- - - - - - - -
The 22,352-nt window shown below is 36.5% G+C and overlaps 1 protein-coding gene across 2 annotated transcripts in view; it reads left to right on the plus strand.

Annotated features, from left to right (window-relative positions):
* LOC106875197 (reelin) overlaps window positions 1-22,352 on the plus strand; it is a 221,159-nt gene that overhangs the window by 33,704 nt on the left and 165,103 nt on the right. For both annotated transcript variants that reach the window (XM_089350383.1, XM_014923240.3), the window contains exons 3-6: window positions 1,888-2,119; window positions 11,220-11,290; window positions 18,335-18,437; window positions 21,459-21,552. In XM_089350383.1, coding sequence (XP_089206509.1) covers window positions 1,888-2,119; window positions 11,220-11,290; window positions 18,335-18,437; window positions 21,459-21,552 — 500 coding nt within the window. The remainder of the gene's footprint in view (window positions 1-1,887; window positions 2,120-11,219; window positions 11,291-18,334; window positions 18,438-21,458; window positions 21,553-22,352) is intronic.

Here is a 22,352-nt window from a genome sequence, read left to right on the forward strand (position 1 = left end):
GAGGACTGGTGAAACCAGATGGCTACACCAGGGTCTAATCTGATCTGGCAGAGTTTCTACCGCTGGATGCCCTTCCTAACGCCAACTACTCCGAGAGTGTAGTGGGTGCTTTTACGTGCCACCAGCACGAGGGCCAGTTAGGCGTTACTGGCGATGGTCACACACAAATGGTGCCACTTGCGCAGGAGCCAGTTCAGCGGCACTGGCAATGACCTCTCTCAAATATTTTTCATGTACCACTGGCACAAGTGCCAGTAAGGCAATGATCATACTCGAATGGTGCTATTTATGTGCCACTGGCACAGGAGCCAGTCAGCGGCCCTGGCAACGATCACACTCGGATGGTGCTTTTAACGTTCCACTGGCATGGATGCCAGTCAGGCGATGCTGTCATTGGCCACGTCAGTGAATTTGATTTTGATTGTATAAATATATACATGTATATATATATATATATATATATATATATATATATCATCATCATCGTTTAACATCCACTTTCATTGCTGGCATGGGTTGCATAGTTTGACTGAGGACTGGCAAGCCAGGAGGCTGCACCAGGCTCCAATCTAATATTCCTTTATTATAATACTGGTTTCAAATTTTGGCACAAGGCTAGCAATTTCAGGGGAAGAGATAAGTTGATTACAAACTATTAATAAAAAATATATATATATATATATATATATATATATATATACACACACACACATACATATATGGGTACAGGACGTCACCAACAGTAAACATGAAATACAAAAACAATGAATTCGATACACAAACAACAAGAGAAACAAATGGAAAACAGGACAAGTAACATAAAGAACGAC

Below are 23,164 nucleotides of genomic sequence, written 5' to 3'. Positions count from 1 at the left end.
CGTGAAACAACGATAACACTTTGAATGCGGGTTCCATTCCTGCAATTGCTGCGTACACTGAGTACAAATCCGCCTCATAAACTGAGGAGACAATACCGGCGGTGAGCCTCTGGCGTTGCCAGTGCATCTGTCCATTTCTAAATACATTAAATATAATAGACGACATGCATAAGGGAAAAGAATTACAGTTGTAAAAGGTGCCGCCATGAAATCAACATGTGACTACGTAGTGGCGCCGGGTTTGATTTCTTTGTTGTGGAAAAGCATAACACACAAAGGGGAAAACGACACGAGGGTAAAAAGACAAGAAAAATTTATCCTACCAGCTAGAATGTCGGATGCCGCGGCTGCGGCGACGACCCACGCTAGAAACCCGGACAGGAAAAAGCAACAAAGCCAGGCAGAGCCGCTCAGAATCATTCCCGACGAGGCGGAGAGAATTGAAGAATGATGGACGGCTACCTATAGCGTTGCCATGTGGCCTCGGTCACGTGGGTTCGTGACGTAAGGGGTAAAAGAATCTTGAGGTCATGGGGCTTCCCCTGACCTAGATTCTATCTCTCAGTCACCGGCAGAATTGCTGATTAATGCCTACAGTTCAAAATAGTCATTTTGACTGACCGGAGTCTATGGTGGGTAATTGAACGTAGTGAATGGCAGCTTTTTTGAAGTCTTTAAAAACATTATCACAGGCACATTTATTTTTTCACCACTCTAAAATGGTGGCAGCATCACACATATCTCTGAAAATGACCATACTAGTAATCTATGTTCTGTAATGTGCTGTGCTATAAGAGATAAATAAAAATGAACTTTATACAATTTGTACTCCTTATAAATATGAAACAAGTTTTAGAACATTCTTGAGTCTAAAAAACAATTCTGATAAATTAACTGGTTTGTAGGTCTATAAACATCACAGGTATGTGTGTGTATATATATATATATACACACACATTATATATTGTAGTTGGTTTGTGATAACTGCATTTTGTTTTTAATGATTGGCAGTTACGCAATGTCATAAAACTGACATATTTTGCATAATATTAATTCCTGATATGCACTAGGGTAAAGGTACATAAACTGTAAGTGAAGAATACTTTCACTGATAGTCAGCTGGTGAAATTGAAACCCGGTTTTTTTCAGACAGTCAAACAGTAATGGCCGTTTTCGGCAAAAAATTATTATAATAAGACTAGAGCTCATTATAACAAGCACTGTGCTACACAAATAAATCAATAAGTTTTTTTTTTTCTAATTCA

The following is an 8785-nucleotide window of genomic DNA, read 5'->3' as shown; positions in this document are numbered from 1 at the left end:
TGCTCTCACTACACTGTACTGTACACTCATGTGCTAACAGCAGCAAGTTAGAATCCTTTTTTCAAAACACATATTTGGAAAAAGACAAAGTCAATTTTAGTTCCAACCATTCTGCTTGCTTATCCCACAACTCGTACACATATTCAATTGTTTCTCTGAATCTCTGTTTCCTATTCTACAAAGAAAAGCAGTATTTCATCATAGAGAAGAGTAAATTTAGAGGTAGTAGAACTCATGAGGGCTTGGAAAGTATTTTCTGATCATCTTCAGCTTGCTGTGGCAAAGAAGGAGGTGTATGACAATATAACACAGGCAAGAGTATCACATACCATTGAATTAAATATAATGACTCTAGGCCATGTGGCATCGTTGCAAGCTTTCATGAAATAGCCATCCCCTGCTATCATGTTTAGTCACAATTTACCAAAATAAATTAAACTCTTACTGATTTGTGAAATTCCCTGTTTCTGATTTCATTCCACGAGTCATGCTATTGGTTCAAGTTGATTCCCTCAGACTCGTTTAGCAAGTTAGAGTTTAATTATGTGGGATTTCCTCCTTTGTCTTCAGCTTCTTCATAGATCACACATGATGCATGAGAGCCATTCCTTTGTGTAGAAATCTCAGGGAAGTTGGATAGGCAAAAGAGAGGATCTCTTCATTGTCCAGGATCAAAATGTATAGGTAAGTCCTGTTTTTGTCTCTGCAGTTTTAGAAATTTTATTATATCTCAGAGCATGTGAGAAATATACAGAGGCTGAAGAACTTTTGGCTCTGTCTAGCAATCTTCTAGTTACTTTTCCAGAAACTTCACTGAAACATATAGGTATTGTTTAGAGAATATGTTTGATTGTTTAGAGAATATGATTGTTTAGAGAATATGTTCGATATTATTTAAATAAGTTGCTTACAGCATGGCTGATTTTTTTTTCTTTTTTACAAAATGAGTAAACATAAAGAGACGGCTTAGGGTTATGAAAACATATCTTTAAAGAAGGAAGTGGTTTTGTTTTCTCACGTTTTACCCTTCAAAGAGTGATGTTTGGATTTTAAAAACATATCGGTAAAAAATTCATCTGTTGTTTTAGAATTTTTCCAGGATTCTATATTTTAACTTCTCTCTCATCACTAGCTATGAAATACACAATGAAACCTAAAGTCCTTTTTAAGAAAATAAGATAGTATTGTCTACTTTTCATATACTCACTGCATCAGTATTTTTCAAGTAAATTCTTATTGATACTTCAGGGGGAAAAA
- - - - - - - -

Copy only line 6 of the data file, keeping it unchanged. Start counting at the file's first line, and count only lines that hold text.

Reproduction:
Below are 23,164 nucleotides of genomic sequence, written 5' to 3'. Positions count from 1 at the left end.